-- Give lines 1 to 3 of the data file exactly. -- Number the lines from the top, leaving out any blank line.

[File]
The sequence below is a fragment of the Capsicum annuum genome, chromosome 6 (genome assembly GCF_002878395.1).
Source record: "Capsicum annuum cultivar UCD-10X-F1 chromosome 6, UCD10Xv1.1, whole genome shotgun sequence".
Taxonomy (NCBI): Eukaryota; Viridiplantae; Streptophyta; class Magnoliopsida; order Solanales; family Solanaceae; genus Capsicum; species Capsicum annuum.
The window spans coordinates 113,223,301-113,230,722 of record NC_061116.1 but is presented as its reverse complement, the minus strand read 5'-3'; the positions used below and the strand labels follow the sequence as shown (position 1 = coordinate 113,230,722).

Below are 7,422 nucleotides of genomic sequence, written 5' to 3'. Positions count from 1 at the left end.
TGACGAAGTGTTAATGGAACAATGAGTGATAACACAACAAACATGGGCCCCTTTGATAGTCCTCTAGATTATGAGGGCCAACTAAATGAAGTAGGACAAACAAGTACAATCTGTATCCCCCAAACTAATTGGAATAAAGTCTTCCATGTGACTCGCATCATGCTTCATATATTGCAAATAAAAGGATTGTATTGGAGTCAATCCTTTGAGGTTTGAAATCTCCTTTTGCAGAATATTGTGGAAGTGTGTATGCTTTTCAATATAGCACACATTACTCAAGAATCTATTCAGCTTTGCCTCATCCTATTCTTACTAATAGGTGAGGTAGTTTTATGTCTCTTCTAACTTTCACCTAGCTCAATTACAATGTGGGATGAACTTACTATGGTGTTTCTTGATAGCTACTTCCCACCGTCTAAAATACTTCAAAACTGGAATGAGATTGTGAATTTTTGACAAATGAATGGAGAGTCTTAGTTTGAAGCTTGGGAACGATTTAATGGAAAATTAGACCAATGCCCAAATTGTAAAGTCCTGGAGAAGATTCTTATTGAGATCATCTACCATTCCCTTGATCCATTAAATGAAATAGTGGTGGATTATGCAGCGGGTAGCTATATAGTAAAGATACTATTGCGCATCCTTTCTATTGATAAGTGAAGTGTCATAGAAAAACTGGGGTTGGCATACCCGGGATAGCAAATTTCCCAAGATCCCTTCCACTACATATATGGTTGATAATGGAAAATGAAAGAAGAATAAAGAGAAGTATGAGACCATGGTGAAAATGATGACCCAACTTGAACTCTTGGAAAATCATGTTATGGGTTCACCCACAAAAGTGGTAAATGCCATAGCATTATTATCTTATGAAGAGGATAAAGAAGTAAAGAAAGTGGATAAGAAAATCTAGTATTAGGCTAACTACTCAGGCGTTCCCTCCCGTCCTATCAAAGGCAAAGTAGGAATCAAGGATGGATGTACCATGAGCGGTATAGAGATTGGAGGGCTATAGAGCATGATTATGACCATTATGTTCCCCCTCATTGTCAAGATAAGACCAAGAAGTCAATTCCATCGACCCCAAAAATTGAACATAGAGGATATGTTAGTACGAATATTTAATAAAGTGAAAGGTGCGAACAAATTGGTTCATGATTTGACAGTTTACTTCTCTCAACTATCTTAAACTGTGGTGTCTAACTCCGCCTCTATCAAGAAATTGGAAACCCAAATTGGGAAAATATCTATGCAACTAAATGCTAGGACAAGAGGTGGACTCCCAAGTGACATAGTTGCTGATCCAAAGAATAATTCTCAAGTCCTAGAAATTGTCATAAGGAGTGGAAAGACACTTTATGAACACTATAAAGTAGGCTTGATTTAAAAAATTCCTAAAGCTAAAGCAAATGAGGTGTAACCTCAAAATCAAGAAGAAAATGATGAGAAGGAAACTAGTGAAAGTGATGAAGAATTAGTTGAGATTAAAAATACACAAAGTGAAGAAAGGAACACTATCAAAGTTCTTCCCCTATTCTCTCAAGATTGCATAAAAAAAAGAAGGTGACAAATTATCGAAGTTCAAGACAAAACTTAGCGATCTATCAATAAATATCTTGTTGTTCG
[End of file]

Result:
The sequence below is a fragment of the Capsicum annuum genome, chromosome 6 (genome assembly GCF_002878395.1).
Source record: "Capsicum annuum cultivar UCD-10X-F1 chromosome 6, UCD10Xv1.1, whole genome shotgun sequence".
Taxonomy (NCBI): Eukaryota; Viridiplantae; Streptophyta; class Magnoliopsida; order Solanales; family Solanaceae; genus Capsicum; species Capsicum annuum.